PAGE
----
Literary Studies and the Pursuits of Reading

Literary Studies and the Pursuits of Reading

Edited by Eric Downing, Jonathan M. Hess, Richard V. Benson


Camden House



Focuses critical attention once again on the nature and process of reading, taking into account both current theory and historical investigations.
Thirty years ago, when theory emerged as integral to literary studies, investigations into the nature of reading dominated academic criticism. Since then, as cultural studies and historical approaches have gained ascendancy, critical focus on reading has waned. This collection of new essays by leading scholars of German and comparative literature, inspired by the work of the long-time and influential scholar of reading Clayton Koelb, puts the study of reading back at center stage, considering current theory on reading, emotion, and affect alongside historical investigations into cultural practices of reading as they have changed over time. Topics addressed include ancient practices of magic reading; Christian conversionary reading; the emergence of silent reading in the Middle Ages; Renaissance ekphrastic reading; homeopathy, reading and Romanticism; and German-Jewish reading cultures in the nineteenth century. The volume will be of interest to scholars and students of literary criticism, German Studies, comparative literature, and European history.

Contributors: Richard V. Benson, Stanley Corngold, Eric Downing, Darryl Gless, Ruth V. Gross, Jonathan Hess, Janice Hewlett Koelb, Alice Kuzniar, Ann Marie Rasmussen, Jeffrey L. Sammons, Gary Shapiro, Kathryn Starkey, Christopher Wild.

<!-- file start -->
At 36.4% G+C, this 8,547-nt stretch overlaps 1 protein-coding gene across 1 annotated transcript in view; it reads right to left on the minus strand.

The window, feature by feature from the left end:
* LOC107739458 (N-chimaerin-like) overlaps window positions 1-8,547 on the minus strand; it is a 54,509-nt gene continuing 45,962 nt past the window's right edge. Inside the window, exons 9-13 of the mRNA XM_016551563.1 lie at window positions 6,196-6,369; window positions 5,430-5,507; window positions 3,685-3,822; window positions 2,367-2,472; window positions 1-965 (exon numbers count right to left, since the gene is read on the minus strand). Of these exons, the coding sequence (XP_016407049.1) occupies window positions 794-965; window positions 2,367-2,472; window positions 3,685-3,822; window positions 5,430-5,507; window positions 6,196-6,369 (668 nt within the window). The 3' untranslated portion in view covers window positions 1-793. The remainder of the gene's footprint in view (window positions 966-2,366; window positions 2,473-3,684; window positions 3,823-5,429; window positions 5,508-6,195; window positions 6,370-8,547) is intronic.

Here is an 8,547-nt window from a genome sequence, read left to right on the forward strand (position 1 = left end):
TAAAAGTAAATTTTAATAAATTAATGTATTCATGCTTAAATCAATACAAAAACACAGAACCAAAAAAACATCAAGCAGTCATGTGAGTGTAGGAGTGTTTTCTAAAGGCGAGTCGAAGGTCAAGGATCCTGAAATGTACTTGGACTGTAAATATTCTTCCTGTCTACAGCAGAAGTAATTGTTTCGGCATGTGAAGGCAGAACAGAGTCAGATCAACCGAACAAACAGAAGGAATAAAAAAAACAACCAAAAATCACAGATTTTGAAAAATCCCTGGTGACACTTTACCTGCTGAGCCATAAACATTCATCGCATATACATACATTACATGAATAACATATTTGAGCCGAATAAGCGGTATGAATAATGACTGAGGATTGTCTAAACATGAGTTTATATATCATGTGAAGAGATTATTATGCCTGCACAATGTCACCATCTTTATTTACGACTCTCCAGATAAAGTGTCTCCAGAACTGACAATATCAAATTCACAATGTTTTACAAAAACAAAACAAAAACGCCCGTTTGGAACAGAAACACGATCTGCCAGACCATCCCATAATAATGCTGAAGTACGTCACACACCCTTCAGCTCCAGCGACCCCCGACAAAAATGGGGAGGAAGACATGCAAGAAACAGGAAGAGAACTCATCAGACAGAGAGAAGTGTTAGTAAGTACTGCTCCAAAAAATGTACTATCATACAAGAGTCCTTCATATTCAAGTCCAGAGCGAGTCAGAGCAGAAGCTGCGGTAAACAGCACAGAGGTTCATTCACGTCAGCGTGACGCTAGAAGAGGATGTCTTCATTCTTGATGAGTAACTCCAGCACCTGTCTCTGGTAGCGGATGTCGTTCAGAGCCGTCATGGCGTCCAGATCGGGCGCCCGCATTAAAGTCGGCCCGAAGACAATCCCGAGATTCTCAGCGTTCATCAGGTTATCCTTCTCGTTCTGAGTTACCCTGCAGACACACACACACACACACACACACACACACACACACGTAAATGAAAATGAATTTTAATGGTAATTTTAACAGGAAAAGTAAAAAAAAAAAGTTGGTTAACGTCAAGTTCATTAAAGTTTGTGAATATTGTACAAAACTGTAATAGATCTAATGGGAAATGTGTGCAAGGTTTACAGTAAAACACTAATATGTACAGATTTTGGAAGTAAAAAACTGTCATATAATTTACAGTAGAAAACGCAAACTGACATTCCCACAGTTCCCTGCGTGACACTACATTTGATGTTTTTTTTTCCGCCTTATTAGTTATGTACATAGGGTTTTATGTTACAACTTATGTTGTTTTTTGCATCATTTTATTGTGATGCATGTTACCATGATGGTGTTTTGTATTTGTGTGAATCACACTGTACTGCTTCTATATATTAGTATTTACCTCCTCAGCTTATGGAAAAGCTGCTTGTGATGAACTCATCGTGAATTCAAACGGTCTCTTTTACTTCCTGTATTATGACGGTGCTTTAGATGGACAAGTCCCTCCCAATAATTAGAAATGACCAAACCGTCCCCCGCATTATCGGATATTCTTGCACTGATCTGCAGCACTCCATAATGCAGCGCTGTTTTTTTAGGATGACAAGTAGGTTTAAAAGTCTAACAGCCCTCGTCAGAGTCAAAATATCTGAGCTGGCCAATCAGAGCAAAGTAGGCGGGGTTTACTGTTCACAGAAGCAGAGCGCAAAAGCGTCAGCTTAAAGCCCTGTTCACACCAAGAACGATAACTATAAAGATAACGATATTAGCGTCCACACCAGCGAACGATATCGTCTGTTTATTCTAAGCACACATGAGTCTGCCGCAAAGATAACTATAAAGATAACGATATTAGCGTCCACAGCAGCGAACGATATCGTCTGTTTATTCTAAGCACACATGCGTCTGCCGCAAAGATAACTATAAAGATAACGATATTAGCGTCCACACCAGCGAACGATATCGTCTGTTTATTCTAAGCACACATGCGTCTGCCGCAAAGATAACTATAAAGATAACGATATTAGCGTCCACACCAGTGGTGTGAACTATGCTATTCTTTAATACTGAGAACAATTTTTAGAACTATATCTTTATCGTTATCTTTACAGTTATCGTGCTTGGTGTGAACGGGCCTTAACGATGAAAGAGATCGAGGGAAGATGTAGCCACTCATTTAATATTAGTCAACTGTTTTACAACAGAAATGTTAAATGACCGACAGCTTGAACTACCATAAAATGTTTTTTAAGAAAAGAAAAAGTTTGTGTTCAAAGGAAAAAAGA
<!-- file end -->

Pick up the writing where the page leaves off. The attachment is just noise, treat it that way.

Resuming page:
Eric Downing is Hanes Distinguished Term Professor of German, English, and Comparative Literature at the University of North Carolina-Chapel Hill. Jonathan M. Hess is Professor of German and Moses M. and Hannah L. Malkin Distinguished Term Professor of Jewish History and Culture at the University of North Carolina at Chapel Hill. Richard V. Benson is Visiting Assistant Professor of German at Valparaiso University.


September 2012
17 black and white illustrations
306 pages
9x6 in
Studies in German Literature Linguistics and Culture
ISBN: 9781571134318
Format: Hardback
Library eBook
Camden House
BISAC LIT004170, LIT020000
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Table of Contents

Apertio Libri: Codex and Conversion - Christopher Wild
The Question of Reading and the Medieval Book: Reception and Manuscript Variation of Thomasin's Welscher Gast - Kathryn Starkey
Reading in Nuremberg's Fifteenth-Century Carnival Plays - Ann Marie Rasmussen
Shakespeare, Biblical Interpretation, and the Elusiveness of Meaning - Darryl J. Gless
Reading and the Writing of German-Jewish History - Jonathan M. Hess
Similia Similibus Curentur: Homeopathy and Its Magic Wand of Analogy - Alice A. Kuzniar
Reading and Rhetorical Generation: The Example of Blake's Thel - Janice Hewlett Koelb
Sender Glatteis Reads Lessing and Comes to a Sad End: Some Thoughts on Karl Emil Franzos's Der Pojaz and the Problem of Jewish Reading - Jeffery L. Sammons
Magic Reading - Eric Downing
"Anything One Wants": Kafka and Women, Again - Ruth V. Gross
Reading on the Edge of Oblivion: Virgil and Virgule in Coetzee's Age of Iron - Gary Shapiro
Reading Experience in Faust - Stanley Corngold
Works Cited
Notes on the Contributors


(A) collection of essays which . . . contains several pieces that deserve attention from anyone interested in the history of reading. JOURNAL OF EUROPEAN STUDIES (Ritchie Robertson)

Each contributor takes a distinctive approach to the concept of reading . . . . The essays are rigorous, lively, and thought provoking; they do what good criticism should do -- drive their audience to read (or reread) the texts examined in light of these new interpretations. Recommended (for) all libraries supporting literary studies for upper-level undergraduates and above. CHOICE

Most of the essays are original and thorough, and certainly deserve close attention. Among them, Christopher Wild's close reading of literary and autobiographical conversion episodes and their relation to the reading of codices as well as Kathryn Starkey's explorations of medieval manuscript reading stand out. MODERN LANGUAGE REVIEW

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